At the end, permission evaluator verifies if security identity has a granted access to a secured resource by invoking isGranted() method of permission granting strategy. The result of this method is transmitted into permission evalutor. Thanks to that, it can send true if authorization occurs correctly and false if the authorization fails for the security identity.

Key classes of Spring Security ACL

In the previous part we saw some of methods used in authorization process. Now, we will see some of key classes and interfaces in Spring Security ACL infrastructure :

Voters and permission evaluator

You are certainly a little bit troubled about the existence of two ways of authorizing somebody. As we can saw in the previous parts, voter plays the same role as permission evaluator. But they are some of subtle difference between them. Firstly, the architecture. Even if we can extend the voter as we want, it seems to be less evolved and flexible than permission evaluator. In fact, it will be harder to parse hasPermission expression by the voter. More, a lot of parsing code must be written by the programmer.

In additionally, the voter is the object more adapted to static checks, based for example on prefixed names like ROLE_*, IS_* etc. The invocation of these protections seems to be more weaker than the same invocation made by permission evaluator. The last invocation must pass by an expression handler.

Thirdly, the voter can't be used with the pre-post annotations. When we need to check if object returned by a method can be accessed by the user, @PostAuthorize annotation will be the only solution. To handle it, we'll need to pass by permission evaluator rather than by the roles.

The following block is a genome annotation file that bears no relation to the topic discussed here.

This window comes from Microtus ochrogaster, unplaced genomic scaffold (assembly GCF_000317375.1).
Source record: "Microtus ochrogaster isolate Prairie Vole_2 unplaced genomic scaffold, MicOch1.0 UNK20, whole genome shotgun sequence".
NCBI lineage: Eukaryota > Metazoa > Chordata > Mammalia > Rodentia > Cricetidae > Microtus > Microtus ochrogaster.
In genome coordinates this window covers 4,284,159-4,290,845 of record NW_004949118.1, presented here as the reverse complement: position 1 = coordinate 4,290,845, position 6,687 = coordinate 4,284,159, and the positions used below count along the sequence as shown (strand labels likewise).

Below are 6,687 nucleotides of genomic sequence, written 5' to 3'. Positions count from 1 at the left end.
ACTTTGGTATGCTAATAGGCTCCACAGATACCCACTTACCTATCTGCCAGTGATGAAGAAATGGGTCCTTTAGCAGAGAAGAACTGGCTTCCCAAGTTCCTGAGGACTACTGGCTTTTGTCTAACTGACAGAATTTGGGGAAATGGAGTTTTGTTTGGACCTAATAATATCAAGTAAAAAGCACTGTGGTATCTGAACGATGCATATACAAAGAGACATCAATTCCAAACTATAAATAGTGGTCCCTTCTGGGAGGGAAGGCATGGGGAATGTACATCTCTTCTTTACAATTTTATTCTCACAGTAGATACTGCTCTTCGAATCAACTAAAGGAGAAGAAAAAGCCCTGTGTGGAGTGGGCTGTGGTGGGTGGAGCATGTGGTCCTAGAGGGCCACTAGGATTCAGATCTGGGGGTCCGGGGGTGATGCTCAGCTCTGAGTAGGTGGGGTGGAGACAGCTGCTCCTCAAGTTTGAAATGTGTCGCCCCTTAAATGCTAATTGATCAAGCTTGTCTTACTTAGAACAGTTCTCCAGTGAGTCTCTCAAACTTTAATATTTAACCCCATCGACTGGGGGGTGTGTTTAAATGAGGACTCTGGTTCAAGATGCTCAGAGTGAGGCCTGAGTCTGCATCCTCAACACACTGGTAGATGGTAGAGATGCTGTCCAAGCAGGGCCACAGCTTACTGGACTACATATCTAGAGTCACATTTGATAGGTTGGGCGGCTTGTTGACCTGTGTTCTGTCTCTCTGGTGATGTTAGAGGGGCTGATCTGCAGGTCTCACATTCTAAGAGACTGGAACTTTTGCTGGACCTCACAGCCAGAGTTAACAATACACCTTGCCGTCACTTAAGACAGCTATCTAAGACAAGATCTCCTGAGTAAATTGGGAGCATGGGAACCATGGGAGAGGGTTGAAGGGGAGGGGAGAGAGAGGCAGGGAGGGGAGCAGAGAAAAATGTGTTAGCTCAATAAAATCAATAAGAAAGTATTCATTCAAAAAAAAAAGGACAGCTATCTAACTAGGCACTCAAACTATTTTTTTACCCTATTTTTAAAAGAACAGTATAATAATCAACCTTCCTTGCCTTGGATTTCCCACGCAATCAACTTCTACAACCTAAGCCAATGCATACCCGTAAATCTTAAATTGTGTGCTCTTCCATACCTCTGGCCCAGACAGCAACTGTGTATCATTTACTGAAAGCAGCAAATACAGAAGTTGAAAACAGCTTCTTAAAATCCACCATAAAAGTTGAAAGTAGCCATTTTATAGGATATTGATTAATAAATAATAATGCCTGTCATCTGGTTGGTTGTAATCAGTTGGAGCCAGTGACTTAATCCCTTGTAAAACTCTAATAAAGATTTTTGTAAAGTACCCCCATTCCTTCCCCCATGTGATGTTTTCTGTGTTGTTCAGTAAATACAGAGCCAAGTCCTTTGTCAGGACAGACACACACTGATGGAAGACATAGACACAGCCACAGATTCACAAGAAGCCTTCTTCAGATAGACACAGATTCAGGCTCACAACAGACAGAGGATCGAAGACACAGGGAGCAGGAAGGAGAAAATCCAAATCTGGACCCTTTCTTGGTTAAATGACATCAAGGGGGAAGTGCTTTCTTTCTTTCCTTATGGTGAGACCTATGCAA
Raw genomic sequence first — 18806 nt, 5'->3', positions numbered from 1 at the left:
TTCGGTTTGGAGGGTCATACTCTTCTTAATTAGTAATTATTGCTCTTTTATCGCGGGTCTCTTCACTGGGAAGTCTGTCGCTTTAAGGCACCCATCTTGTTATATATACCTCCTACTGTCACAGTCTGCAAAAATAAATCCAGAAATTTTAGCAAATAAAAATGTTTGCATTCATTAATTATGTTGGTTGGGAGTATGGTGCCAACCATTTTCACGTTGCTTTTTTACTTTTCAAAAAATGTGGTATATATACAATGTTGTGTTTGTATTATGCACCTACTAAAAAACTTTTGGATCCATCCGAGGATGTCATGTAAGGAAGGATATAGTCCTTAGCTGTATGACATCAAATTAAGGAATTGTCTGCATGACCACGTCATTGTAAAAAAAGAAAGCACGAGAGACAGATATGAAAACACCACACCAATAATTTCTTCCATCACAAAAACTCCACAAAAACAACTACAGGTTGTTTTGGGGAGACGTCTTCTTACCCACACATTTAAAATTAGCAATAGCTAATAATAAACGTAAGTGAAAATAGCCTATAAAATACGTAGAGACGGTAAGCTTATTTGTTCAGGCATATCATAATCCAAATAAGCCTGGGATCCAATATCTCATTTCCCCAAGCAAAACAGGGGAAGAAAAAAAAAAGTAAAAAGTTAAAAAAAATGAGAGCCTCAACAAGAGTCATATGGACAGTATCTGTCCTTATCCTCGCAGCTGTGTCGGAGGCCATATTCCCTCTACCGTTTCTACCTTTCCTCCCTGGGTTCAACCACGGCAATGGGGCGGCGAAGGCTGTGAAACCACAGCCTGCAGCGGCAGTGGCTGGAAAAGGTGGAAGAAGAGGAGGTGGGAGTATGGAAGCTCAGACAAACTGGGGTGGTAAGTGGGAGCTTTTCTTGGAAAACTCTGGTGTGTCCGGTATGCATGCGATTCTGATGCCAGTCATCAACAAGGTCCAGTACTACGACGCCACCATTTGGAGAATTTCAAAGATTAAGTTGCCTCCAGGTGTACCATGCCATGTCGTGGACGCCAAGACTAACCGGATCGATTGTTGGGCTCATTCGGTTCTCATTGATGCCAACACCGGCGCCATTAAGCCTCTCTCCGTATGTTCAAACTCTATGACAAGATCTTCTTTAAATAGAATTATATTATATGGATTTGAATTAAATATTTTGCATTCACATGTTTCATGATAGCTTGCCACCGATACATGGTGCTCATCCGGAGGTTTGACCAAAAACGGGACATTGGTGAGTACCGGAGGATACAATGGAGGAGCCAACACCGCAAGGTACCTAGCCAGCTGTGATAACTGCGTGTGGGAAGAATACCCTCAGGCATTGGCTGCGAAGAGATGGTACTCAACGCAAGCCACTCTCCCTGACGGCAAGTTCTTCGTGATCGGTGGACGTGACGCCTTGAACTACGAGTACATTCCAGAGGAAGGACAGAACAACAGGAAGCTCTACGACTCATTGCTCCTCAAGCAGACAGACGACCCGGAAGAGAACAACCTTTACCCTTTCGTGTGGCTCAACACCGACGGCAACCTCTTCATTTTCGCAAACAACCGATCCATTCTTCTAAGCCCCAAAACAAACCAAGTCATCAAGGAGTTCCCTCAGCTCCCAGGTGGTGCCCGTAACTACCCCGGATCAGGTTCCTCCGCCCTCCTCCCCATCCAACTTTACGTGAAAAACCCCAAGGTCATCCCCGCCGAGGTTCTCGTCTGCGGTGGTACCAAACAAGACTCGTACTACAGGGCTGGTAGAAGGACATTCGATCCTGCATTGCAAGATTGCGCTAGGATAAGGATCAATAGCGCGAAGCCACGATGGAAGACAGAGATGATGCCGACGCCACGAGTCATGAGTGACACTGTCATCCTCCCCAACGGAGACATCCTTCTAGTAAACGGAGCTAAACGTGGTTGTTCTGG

And the last visible difference is the fact that the voter needs generally the help of an access decision manager (ADM). An access decision manager is a container of voters which, regarding of chosen scenario (affirmative, consensus, unanimous), allows or disallows access to a protected resource. And if one access decision manager is set, Spring will call it to check user's access permissions. ADM will iterate through every known voter and check if the voter allows the access. Permission evaluator goes directly to the goal without checking unusable decision makers.

In this article we discovered how Spring Security authorization (ACL) process works. The first part presented the theoretical concepts of authorization, with the list of authorization actors. In the next part, we saw the authorization flow in Spring Security project. The third one talked a little bit more about the project's key classes. At the end we learned which were the differences between two similar authorization ideas : role and permission evaluator.